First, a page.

Fulton County was hit particularly hard by the disorganization that plagued the state’s primary election on June 10. Voters waited in long lines for hours, the result of reduced polling locations, a lack of proper training on new voting machines and an inability to process a large number of mail-in ballot requests amid the coronavirus pandemic.

“When our ownership group purchased the Hawks & State Farm Arena five years ago, we were clear that we felt it was our responsibility to make sure the organization was an important civic asset to the city of Atlanta,” Hawks and State Farm Arena owner Tony Ressler said in a statement. “Utilizing State Farm Arena and our incredible staff to make the arena an accessible and vital polling site in an important election year is a fulfillment on that promise.”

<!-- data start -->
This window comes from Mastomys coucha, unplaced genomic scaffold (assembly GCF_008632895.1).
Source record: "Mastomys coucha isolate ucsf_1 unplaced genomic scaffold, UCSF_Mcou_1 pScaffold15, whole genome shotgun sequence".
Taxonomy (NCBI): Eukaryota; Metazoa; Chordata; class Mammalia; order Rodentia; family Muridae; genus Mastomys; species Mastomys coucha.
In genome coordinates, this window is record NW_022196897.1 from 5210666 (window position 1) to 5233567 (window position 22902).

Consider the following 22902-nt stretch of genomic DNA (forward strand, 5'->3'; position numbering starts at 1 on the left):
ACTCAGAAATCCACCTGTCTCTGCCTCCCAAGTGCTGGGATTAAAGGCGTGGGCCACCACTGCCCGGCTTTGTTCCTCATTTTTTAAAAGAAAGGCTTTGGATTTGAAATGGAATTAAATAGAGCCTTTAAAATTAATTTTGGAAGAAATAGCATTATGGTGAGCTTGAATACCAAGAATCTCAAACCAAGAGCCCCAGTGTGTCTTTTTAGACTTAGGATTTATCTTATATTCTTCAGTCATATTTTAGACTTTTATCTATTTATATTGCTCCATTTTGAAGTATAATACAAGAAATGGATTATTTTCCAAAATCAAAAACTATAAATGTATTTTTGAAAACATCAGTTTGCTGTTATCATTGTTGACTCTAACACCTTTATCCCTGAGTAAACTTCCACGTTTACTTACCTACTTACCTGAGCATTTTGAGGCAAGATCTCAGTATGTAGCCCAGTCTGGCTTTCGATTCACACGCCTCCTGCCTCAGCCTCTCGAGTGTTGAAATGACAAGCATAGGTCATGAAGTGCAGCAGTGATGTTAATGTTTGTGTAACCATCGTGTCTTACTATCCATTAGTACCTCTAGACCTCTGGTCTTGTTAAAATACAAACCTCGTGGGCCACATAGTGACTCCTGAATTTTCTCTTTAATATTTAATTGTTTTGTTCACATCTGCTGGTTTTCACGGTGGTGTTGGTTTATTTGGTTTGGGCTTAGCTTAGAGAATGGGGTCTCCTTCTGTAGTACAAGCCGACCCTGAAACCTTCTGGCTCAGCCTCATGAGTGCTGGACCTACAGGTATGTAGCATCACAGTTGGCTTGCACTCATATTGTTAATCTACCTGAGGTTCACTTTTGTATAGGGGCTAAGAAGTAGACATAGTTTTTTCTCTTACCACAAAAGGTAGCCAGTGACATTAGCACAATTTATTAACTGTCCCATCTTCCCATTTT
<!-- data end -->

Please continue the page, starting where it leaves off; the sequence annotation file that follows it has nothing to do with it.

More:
L.A. County shuts down beaches for holiday weekend

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Citing a record number of coronavirus cases, Los Angeles County on Monday closed all beaches for the entire Fourth of July weekend.

“We cannot risk having crowds at the beach this holiday weekend,” County Supervisor Janice Hahn said on Twitter. Violators face $1,000 fines. The closures, which are in effect Friday through Monday, also include piers and bike paths.

With more than 10 million residents, L.A. County is the most populous in the country. On Monday, it reported a high for new cases (2,903), surpassing 100,000 since the pandemic began in March. The positivity rate is almost 9 percent.

More than 1,700 covid-19 patients are hospitalized in the county, a 30 percent increase since early in the month.

County beaches, which include Malibu, Venice and Manhattan beaches, have operated with restrictions. Volleyball and other sports, as well as group gatherings, have been prohibited. Masks and social distancing, except within a family, have also been required.